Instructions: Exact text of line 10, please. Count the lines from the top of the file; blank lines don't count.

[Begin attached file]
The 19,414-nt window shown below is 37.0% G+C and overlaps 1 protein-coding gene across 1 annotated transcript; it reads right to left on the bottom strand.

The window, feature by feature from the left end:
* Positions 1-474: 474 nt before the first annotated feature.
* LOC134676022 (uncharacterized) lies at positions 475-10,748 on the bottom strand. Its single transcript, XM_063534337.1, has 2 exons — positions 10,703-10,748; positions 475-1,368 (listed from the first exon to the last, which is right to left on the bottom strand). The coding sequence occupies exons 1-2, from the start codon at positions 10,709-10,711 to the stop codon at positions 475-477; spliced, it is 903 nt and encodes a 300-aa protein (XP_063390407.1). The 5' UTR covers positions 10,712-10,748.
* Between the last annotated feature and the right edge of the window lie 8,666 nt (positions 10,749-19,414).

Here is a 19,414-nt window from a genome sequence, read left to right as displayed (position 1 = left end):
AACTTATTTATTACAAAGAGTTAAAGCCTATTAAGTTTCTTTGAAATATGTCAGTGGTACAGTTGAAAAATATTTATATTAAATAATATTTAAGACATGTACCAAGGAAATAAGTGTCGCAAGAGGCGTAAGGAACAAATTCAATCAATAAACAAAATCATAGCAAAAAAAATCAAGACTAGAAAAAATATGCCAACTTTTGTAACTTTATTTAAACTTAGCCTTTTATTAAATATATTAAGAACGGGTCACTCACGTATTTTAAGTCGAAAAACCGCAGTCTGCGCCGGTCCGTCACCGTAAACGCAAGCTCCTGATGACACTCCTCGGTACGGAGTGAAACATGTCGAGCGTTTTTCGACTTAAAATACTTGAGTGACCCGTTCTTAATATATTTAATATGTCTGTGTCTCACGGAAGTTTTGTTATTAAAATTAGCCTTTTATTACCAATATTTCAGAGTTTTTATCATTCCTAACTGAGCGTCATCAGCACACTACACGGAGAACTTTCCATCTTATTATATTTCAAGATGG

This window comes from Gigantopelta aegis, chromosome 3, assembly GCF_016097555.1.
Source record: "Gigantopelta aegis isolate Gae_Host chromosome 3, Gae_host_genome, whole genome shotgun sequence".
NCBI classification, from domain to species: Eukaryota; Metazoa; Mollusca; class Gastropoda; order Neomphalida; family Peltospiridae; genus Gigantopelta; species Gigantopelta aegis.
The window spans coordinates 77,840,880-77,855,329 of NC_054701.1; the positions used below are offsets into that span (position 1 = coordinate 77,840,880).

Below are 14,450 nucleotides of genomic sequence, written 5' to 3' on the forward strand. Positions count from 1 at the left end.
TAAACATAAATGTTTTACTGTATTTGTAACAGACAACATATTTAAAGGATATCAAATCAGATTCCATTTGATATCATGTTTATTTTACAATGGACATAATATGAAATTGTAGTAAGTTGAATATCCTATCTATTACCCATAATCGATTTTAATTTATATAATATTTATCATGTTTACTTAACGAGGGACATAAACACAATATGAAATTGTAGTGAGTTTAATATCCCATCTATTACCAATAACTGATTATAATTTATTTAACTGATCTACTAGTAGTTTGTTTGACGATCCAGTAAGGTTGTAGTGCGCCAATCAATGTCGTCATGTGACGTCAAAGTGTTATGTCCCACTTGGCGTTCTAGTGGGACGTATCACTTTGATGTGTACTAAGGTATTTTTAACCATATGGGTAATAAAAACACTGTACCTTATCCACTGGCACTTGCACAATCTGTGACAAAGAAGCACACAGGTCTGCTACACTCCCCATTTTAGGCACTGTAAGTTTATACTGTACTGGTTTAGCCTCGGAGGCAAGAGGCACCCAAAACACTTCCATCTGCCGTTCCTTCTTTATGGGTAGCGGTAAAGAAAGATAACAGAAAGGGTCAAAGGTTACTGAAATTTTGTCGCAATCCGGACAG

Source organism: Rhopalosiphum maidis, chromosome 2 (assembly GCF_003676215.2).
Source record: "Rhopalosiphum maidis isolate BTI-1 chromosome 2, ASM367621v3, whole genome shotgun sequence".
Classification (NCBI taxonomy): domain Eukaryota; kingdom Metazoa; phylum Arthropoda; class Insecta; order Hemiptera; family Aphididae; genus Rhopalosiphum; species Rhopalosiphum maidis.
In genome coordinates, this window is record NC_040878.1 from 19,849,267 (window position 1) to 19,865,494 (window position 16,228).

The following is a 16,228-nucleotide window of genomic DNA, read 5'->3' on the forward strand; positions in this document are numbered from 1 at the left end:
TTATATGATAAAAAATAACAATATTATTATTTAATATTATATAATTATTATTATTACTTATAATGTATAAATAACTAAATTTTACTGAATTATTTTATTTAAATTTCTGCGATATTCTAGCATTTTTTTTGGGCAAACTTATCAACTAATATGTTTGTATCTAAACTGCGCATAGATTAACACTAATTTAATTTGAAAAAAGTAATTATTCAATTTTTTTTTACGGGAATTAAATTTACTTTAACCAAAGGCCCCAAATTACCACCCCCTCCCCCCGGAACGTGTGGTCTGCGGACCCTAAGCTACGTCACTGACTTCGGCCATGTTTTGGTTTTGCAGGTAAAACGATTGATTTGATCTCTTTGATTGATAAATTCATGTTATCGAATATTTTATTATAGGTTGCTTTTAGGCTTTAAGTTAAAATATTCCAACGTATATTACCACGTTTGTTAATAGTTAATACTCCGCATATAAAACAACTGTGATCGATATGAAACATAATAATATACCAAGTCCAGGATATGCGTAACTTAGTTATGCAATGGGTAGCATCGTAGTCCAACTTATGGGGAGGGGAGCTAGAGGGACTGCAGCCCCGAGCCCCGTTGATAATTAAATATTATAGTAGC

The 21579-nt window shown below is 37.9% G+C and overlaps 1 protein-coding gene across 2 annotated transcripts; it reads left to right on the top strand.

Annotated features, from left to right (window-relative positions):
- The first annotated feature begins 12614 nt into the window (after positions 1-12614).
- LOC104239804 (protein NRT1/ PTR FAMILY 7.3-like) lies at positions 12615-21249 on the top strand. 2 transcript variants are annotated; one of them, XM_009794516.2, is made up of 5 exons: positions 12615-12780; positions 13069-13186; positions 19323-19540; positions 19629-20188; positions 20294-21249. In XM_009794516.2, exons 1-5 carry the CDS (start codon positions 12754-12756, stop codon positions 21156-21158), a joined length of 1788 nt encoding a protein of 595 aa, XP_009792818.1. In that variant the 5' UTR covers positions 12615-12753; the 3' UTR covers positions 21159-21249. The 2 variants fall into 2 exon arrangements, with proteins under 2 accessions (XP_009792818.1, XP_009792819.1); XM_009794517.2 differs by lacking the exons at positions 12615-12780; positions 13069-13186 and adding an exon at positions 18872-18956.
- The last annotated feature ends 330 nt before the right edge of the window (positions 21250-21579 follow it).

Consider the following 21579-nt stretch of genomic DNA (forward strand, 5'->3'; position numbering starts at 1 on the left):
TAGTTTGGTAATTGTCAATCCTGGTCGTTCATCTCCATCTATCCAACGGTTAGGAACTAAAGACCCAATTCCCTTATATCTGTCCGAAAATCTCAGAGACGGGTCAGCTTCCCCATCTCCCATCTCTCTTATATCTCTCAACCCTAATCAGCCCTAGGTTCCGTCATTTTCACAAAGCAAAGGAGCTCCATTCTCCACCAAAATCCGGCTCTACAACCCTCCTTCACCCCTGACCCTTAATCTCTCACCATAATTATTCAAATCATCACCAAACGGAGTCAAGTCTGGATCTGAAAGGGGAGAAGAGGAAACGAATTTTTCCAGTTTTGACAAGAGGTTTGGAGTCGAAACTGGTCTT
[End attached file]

NCBI classification, from domain to species: Eukaryota; Metazoa; Mollusca; class Gastropoda; order Neomphalida; family Peltospiridae; genus Gigantopelta; species Gigantopelta aegis.